(By Albert Chen) User Interfaces (UI) are generally excluded from copyright protection, because a UI simply allows the software to be used by displaying various methods of operation; that being said, because UIs are all essentially limited by incorporating similar functions, similar kinds of software inevitably reach creative limits in expression of UI layouts and specification of features and functions. Looking at UIs in another way, the basic UI layout and framework essentially enter the public domain, and ergo are not afforded protection under the Copyright Law.
Beijing-based Jiuqi Software Co., Ltd (“Jiuqi”) developed its financial statement software (“Jiuqi Software”) in 1999, and registered its software with the copyright office. In 2003, Jiuqi Company found out that the Shanghai-based Tianchen Computer Software Co., Ltd. (“Tianchen”)’s subsequently developed software had essentially copied almost all the elements of Jiuqi’s software, and in response Jiuqi filed suit against Tianchen.
After accepting the case, the court in the first instance conducted its own investigation regarding Jiuqi’s claims, and found that both Jiuqi and Tianchen’s software incorporated similar menus, button names, information column names, specification of button functions, the specific statement icon and the UI. In addition, the court confirmed that there was no similarity in terms of the source code and object code found in the software.
Based on an investigation of the facts involved in the case, the court decided the primary focus of the dispute between Jiuqi and Tianchen to be whether Jiuqi had copyright over its software UI. Following this, the court further decided that in order to determine whether a party enjoys copyright protection, it is imperative to individually examine each element constituting the work (in this case, Jiuqi’s user interface).
(1) Regarding Menus and Button Names
The buttons imbedded in Jiuqi’s Software all contained a corresponding function, with each button being essential to proper operation of the software. This, however, is not protected by Copyright Law.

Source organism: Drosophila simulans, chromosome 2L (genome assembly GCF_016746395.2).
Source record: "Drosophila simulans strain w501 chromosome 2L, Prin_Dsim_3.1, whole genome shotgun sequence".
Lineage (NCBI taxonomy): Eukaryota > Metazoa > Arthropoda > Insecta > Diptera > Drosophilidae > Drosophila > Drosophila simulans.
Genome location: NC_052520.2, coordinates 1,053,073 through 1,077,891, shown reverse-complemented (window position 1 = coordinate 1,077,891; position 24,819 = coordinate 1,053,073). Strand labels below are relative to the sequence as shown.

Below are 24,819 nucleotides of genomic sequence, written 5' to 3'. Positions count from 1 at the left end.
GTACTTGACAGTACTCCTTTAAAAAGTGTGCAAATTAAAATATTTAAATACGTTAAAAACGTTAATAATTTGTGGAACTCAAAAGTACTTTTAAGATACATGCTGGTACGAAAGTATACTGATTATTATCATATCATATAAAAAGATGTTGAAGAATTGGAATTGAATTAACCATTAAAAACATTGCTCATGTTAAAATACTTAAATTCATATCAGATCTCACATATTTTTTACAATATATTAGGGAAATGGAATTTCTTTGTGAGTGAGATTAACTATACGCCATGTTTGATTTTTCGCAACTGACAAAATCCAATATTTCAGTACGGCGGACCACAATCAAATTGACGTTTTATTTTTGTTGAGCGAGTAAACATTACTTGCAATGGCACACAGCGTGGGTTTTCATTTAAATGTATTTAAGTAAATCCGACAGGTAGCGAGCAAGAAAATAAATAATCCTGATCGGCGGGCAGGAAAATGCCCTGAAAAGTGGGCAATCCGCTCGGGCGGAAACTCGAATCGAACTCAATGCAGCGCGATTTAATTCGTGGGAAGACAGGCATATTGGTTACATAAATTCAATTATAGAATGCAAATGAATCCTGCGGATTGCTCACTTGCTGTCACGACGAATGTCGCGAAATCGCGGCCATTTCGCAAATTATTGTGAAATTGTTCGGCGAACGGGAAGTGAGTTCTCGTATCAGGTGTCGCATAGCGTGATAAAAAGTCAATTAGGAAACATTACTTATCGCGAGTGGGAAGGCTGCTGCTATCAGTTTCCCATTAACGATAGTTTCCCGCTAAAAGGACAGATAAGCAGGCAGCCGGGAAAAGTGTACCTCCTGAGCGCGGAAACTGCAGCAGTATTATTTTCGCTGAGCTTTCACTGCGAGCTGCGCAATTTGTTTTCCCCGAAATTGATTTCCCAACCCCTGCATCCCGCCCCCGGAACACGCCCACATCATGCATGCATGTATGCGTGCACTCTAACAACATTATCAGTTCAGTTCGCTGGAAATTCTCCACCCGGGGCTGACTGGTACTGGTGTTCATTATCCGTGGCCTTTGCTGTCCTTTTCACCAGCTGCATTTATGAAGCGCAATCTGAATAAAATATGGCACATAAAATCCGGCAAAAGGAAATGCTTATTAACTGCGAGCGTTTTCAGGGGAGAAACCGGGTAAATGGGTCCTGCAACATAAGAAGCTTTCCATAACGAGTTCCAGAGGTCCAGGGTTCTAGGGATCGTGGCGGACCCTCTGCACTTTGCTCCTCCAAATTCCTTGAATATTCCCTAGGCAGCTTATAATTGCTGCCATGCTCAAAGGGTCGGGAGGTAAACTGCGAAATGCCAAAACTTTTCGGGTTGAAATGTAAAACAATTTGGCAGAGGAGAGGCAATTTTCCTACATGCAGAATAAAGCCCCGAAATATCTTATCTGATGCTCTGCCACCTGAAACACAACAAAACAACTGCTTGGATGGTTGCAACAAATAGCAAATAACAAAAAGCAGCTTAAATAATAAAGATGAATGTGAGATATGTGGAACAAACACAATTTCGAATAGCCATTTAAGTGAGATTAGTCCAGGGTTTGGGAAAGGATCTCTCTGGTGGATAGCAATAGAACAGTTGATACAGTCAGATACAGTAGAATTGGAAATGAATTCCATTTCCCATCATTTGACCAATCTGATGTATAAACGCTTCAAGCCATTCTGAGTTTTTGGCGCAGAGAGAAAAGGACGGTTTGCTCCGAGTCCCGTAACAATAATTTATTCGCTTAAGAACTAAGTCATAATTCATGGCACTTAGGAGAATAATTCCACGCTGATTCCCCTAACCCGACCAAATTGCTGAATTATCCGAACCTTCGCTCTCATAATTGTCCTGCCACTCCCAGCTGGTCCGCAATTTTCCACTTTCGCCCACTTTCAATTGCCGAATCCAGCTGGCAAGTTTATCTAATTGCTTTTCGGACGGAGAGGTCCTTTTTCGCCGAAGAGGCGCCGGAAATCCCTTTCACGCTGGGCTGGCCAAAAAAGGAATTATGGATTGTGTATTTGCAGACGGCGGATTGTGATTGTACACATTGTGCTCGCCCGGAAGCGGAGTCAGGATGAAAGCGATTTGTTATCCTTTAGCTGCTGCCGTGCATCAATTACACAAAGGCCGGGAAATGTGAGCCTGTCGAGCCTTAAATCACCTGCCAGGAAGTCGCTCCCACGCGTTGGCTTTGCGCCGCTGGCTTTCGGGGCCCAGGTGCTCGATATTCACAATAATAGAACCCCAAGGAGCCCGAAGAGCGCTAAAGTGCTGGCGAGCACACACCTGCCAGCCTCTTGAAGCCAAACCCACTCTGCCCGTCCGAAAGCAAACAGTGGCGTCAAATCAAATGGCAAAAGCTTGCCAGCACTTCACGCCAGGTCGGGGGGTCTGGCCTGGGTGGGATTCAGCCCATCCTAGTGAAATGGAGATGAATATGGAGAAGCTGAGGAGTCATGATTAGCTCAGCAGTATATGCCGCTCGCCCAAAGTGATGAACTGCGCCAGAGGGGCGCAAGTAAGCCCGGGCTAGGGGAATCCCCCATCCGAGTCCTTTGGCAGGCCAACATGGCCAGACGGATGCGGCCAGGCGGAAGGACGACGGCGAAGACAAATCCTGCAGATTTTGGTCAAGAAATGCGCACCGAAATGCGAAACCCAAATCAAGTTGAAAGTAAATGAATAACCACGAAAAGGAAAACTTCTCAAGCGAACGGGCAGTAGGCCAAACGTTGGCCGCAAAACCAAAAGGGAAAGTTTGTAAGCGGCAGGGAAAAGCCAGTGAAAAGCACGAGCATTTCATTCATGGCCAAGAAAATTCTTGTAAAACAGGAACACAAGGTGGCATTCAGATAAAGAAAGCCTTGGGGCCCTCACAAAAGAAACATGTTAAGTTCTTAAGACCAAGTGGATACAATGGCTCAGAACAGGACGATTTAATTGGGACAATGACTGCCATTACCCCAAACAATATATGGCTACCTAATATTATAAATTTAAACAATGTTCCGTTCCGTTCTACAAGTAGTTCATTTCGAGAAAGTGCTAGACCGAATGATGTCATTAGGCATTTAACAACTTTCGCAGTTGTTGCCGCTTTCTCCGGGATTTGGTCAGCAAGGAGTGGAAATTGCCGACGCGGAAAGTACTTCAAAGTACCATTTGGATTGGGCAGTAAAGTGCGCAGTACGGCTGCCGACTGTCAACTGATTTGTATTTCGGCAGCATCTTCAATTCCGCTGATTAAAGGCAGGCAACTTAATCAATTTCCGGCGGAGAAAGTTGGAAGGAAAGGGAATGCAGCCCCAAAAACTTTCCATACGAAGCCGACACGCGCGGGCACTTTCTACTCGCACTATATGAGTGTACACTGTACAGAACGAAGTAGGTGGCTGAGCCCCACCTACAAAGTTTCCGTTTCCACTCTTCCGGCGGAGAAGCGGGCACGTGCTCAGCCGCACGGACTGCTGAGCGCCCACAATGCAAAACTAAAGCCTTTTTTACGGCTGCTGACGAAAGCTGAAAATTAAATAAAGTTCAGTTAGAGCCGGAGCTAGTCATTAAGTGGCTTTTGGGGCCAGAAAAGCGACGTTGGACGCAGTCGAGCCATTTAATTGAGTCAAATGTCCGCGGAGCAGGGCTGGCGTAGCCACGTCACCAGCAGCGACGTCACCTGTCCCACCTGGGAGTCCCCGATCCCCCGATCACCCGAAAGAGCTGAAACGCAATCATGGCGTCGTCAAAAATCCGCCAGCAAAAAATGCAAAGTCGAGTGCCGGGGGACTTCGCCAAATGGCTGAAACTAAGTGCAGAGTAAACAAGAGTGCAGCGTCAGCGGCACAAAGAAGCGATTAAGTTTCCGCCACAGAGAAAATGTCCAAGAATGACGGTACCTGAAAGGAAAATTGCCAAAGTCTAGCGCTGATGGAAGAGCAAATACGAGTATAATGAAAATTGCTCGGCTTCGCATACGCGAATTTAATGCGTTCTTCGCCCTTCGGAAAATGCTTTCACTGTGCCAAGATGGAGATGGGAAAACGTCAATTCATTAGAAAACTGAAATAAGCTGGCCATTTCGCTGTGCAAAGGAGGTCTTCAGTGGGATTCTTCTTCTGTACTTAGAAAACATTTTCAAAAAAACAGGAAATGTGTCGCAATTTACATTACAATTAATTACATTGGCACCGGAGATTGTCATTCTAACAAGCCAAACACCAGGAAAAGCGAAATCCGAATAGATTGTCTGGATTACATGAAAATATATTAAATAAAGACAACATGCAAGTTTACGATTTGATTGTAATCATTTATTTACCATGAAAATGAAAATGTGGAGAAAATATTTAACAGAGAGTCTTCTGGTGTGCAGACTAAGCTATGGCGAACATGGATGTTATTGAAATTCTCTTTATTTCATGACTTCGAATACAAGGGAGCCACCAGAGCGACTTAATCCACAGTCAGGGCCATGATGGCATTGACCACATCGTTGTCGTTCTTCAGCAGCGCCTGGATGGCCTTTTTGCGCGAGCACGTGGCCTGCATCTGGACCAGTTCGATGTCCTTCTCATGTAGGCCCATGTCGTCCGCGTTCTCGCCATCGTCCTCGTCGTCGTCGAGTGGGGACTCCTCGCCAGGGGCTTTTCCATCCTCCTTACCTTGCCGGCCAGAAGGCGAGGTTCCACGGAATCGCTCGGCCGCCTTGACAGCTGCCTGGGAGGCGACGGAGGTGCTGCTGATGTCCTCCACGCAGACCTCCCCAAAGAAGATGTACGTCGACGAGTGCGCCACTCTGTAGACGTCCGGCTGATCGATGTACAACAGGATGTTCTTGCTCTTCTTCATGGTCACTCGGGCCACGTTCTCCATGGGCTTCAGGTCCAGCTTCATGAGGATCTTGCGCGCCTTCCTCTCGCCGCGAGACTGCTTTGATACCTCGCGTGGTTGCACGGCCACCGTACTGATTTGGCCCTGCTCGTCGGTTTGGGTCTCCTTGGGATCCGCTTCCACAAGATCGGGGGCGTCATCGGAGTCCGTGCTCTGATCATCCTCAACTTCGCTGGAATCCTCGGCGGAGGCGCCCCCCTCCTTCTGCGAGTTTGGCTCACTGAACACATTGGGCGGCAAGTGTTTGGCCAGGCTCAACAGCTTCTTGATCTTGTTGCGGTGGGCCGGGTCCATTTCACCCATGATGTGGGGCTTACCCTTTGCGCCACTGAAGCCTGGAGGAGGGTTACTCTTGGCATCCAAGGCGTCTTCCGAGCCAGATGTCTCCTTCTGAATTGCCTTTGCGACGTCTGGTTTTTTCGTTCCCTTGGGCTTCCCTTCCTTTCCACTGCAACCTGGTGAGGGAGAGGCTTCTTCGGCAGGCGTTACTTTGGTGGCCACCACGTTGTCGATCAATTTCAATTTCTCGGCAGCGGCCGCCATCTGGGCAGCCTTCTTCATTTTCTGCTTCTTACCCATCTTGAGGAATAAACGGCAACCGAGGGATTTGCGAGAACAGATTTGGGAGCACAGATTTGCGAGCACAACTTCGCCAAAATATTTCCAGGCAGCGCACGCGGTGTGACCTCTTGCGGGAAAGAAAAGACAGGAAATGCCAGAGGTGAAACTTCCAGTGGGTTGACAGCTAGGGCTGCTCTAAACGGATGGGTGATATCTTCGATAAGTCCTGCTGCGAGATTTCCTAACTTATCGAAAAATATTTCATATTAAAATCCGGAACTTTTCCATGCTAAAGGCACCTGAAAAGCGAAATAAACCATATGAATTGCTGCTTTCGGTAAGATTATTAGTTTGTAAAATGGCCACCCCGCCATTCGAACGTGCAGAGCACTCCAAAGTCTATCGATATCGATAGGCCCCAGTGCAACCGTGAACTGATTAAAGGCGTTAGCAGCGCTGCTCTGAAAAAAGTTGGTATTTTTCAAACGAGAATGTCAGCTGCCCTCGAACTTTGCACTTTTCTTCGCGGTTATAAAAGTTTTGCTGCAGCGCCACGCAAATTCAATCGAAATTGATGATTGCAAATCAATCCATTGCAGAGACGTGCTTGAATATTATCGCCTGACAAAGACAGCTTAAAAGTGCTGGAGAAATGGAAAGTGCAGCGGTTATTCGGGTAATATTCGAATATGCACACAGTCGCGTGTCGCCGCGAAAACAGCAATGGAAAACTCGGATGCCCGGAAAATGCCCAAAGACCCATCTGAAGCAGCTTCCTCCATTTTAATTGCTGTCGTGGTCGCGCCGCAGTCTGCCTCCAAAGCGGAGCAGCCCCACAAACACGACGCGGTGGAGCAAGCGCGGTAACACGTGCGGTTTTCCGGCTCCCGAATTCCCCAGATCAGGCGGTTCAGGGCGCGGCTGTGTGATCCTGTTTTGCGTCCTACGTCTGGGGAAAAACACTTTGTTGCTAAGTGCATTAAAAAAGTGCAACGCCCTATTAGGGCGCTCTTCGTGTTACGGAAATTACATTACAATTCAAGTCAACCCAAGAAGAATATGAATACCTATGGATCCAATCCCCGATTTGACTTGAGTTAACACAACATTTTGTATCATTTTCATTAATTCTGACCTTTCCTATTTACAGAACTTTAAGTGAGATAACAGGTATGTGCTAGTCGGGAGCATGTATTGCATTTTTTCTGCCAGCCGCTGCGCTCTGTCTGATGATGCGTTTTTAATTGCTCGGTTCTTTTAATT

(2) Regarding Information Column Names and Various Elements Involved in Integration the UI’s Icon
Both pieces of software are financial statement software, and with regard to the relevant column names, all are set as required by the Financial Ministry or Shanghai State-owned Assets Supervision and Administration Commission, and are therefore not original creations from Jiuqi. As for the elements integrating the UI’s icon, like the menu bar, dialog box, windows and scroll bar, etc., all are elements adopted by most designers in user interface design. For this reason, the information column names and elements integrating the UI’s icon are not protected by the Copyright Law.
(3) Regarding Explanations of a Button’s Function, Icons Indicating Certain Specifications, and the General Layout
The written explanations of a button’s function typically consists of a brief introduction to the function of a specific button, and that expression is naturally limited to a finite number of ways, and therefore lacks originality. The general layout of all requisite elements in a software UI is but a simply combination, and similarly cannot be considered an original creation. For this reason, the button function explanations, icons indicating a specific function or notice, and the overall layout of the software was not found to meet the requirements of originality as a creative work to receive protection pursuant to the Copyright Law.
Based on the above reasons, the court rejected all of Jiuqi’s claims against Tianchen regarding infringement of its software UI.
In fact, it has been long argued whether software UIs can be protected by the Copyright Law, for the law requires that only those works with originality can be considered protected works. But operation of software and carrying out software functions all depend on operation as per the settings in the software UI. Therefore, whether software UIs can be included within the scope of protection as an original work under the Copyright Law has long been the subject of great debate.